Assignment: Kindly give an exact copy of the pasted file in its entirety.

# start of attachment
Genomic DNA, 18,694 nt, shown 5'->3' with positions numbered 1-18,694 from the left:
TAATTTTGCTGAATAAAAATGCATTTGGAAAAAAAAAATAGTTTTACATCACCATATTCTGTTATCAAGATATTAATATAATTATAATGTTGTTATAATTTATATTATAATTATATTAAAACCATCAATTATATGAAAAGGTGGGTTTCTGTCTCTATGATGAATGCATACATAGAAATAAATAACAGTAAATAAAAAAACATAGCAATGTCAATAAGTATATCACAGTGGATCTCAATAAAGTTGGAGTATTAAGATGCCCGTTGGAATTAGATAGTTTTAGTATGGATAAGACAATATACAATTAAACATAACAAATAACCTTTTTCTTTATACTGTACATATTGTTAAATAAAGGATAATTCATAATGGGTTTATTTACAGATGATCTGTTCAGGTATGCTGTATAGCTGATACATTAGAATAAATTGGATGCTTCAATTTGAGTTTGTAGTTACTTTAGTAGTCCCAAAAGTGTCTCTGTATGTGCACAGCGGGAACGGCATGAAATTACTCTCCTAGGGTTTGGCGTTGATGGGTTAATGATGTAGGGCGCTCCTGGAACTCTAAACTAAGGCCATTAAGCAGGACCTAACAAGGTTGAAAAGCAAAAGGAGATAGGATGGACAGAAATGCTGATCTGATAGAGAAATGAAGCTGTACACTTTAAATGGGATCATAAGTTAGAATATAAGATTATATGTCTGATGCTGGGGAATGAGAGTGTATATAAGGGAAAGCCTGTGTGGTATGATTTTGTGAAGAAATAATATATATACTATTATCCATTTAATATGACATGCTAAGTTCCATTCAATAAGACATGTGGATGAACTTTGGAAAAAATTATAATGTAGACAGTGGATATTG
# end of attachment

Genomic DNA, 18,694 nt, shown 5'->3' with positions numbered 1-18,694 from the left:
TAATTTTGCTGAATAAAAATGCATTTGGAAAAAAAAAATAGTTTTACATCACCATATTCTGTTATCAAGATATTAATATAATTATAATGTTGTTATAATTTATATTATAATTATATTAAAACCATCAATTATATGAAAAGGTGGGTTTCTGTCTCTATGATGAATGCATACATAGAAATAAATAACAGTAAATAAAAAAACATAGCAATGTCAATAAGTATATCACAGTGGATCTCAATAAAGTTGGAGTATTAAGATGCCCGTTGGAATTAGATAGTTTTAGTATGGATAAGACAATATACAATTAAACATAACAAATAACCTTTTTCTTTATACTGTACATATTGTTAAATAAAGGATAATTCATAATGGGTTTATTTACAGATGATCTGTTCAGGTATGCTGTATAGCTGATACATTAGAATAAATTGGATGCTTCAATTTGAGTTTGTAGTTACTTTAGTAGTCCCAAAAGTGTCTCTGTATGTGCACAGCGGGAACGGCATGAAATTACTCTCCTAGGGTTTGGCGTTGATGGGTTAATGATGTAGGGCGCTCCTGGAACTCTAAACTAAGGCCATTAAGCAGGACCTAACAAGGTTGAAAAGCAAAAGGAGATAGGATGGACAGAAATGCTGATCTGATAGAGAAATGAAGCTGTACACTTTAAATGGGATCATAAGTTAGAATATAAGATTATATGTCTGATGCTGGGGAATGAGAGTGTATATAAGGGAAAGCCTGTGTGGTATGATTTTGTGAAGAAATAATATATATACTATTATCCATTTAATATGACATGCTAAGTTCCATTCAATAAGACATGTGGATGAACTTTGGAAAAAATTATAATGTAGACAGTGGATATTG